Nurturing Gross Motor Skills in Early Childhood: The Benefits

The term “gross motor” development refers to physical skills that use large body movements. In this context, gross means “large” as opposed to “fine” motor skills, such as gripping a pencil.

For children, every day is an opportunity to grow, master, and refine the many physical skills that we, as adults, no longer even think about. Strength, balance, and coordination must all be developed through repetition and intense periods of concentration to which children are naturally inclined. You have probably observed this behavior in your child: climbing on furniture, reaching up to pull items off the counter, jumping off the stairs– not always ideal in terms of safety. The best way we can facilitate this natural process is to provide rich and safe environments for children to explore their abilities and push the boundaries of their gross motor skills. Structured, stimulating classes (such as swimming!) provide a perfect outlet for their growing bodies to move!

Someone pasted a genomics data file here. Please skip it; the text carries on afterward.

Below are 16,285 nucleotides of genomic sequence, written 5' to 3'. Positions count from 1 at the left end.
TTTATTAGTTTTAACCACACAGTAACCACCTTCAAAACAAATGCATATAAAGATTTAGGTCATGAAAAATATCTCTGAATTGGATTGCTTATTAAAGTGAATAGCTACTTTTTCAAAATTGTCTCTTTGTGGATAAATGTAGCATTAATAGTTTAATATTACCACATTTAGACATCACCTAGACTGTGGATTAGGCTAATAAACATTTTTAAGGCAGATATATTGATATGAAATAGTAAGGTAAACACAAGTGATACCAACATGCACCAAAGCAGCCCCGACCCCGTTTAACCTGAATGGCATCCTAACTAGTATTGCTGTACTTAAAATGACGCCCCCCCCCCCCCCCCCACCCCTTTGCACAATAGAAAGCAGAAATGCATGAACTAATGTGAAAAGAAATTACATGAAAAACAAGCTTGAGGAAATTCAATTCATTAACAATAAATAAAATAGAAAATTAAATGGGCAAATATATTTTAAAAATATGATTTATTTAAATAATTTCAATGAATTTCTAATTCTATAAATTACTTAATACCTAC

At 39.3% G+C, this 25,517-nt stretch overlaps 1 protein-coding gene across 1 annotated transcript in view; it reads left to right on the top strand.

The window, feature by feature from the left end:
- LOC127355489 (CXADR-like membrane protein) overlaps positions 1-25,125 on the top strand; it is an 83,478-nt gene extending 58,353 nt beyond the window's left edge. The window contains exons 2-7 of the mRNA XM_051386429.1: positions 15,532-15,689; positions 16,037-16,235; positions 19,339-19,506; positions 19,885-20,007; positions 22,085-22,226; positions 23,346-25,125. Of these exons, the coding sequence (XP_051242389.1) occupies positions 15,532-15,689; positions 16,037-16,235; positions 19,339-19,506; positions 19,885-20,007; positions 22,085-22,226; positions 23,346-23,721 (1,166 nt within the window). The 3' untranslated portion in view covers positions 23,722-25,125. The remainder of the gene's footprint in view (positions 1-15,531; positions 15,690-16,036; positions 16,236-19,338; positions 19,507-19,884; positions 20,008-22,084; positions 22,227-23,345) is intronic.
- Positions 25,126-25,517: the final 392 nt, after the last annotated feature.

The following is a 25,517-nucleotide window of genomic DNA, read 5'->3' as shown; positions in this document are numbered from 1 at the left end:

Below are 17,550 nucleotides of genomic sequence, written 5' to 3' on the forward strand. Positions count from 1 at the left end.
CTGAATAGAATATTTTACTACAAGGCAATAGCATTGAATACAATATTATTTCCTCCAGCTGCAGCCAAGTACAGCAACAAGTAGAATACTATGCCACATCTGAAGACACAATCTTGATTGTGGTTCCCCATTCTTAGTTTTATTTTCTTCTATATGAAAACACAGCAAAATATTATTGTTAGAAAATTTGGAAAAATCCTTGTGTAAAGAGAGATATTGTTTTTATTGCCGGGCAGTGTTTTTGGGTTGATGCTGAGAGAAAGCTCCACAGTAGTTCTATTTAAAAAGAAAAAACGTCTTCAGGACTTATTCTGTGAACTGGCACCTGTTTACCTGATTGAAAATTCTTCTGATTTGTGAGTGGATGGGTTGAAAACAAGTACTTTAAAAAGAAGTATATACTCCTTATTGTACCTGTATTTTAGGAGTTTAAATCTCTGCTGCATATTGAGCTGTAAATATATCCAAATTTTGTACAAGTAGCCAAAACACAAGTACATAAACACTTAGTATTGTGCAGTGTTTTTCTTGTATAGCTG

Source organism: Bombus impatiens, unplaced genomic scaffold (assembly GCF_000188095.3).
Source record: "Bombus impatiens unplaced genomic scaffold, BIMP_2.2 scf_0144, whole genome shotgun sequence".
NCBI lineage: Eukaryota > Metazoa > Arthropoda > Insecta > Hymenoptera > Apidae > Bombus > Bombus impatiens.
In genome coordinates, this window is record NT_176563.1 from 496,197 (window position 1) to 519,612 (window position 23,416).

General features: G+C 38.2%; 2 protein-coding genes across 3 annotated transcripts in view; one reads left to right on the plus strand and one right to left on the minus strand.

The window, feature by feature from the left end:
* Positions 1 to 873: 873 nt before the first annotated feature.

Recent studies have indicated that our brains go through critical periods of development as we grow older. While these so called “windows of opportunity” do not slam shut at any certain age, they certainly narrow as we grow up. With regards to gross motor skills, the critical period of development seems to take place between the prenatal period and the age of five. These are the years in which experience is vital to laying the “foundation” of brain circuits connected to motor control. Where it was once understood that we were born with complete “wiring”, it is now the view that while we are born with certain fundamental circuits (for breathing, heartbeat, reflexes), the rest of the brain’s pathways are determined by experience. These connections are made only through experiences and stimulation from the environment.

Early experiences lay the groundwork for lifelong learning and behavior. Taking full advantage of this explosion of brain development that takes place during these early years will continue to benefit your child for years to come.


Optimizing Early Brain and Motor Development through Movement. Carl Gabbard, Ed.D., and Luis Rodriguez.

Physical Nurturing: Gross Motor Activities in Early Childhood. Angela Oswalt, MSW, Natalie Staats Reiss, Ph.D and Mark Dombeck, Ph.D